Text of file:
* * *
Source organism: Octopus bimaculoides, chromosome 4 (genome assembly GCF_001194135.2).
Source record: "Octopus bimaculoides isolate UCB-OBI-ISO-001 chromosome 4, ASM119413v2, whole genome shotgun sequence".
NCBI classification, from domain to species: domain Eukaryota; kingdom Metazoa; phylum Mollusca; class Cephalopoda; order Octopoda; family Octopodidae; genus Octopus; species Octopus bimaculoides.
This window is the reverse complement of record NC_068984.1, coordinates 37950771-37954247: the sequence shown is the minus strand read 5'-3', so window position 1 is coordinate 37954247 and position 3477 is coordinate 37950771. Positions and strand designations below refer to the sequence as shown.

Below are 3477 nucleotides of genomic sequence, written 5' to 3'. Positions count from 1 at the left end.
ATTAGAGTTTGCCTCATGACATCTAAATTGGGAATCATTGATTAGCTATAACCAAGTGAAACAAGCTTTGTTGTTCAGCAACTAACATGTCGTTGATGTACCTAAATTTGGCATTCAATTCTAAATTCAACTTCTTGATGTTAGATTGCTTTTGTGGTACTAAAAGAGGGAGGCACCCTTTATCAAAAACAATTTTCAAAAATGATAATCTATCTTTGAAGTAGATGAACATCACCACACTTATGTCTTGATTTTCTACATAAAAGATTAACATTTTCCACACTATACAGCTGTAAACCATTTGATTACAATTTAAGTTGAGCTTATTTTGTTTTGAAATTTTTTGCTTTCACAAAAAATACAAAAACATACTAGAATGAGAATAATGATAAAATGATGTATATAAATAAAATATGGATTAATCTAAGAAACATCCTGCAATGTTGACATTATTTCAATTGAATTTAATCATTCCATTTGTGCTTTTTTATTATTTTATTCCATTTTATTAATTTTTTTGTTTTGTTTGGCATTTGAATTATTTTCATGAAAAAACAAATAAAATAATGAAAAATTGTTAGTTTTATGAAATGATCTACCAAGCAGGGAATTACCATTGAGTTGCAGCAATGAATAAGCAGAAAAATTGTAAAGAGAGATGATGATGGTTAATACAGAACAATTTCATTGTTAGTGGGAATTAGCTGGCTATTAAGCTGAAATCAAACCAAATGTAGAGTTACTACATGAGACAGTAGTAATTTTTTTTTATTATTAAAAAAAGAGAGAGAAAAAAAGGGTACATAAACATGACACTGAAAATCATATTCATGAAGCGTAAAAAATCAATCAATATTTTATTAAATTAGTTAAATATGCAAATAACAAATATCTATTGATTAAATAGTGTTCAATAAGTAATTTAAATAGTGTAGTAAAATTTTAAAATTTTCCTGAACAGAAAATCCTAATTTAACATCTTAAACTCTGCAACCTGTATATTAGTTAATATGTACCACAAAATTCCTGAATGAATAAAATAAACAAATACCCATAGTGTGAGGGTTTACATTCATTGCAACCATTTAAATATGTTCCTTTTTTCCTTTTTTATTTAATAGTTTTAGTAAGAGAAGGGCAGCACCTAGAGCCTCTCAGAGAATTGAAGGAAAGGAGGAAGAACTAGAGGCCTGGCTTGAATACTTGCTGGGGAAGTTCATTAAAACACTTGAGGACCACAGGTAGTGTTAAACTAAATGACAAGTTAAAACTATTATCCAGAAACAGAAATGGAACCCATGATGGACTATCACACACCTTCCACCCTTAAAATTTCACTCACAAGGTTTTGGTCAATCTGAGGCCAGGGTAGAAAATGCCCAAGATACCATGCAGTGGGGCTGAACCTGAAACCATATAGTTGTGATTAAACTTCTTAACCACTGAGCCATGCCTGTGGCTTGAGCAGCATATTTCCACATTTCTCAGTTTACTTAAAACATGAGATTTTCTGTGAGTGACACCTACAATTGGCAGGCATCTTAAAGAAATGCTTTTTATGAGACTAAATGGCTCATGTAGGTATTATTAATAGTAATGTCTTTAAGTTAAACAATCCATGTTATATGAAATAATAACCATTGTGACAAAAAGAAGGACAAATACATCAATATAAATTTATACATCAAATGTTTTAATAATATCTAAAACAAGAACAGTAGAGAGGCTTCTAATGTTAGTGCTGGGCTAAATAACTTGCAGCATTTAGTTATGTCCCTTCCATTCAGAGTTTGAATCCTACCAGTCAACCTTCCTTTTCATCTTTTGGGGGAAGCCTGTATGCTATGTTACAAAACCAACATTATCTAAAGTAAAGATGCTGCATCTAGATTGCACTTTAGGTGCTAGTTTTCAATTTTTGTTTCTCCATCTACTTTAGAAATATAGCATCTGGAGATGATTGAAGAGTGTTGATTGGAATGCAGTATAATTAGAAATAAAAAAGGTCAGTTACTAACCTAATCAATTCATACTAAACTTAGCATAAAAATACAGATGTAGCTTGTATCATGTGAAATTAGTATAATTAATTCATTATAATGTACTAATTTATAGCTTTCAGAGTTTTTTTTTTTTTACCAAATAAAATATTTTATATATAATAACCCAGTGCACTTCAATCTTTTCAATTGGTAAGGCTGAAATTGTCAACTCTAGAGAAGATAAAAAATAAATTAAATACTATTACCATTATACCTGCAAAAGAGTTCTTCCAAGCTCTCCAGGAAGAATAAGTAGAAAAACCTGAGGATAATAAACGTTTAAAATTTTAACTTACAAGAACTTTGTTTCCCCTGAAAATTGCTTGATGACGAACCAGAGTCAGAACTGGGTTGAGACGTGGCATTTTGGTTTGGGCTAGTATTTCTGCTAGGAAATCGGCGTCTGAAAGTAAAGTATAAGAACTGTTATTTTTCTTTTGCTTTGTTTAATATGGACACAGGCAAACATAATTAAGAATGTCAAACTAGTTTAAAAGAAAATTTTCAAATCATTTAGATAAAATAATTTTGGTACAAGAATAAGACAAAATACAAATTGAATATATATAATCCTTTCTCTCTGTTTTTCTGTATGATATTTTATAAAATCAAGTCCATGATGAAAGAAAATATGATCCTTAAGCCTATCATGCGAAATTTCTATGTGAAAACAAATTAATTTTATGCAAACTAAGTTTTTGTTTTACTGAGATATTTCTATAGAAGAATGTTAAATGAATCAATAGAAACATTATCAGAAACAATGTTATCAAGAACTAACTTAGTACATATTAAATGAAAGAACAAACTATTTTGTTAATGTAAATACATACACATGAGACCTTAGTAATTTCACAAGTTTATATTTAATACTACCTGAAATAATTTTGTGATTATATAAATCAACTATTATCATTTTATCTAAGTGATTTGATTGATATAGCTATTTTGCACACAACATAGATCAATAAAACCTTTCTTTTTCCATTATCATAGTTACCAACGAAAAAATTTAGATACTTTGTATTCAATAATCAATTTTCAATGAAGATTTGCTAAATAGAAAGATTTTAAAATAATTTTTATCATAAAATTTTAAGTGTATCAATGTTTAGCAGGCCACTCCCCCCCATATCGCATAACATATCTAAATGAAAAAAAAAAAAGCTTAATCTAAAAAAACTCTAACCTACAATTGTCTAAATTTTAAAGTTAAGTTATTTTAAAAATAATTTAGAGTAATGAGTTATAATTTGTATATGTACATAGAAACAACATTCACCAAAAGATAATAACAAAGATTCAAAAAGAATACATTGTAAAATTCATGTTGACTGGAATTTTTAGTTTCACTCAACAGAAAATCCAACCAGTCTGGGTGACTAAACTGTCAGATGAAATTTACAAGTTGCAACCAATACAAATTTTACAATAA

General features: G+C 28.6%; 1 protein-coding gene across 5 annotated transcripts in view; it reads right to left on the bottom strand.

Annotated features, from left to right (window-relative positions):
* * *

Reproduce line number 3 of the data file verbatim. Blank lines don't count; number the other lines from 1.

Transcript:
NCBI classification, from domain to species: domain Eukaryota; kingdom Metazoa; phylum Mollusca; class Cephalopoda; order Octopoda; family Octopodidae; genus Octopus; species Octopus bimaculoides.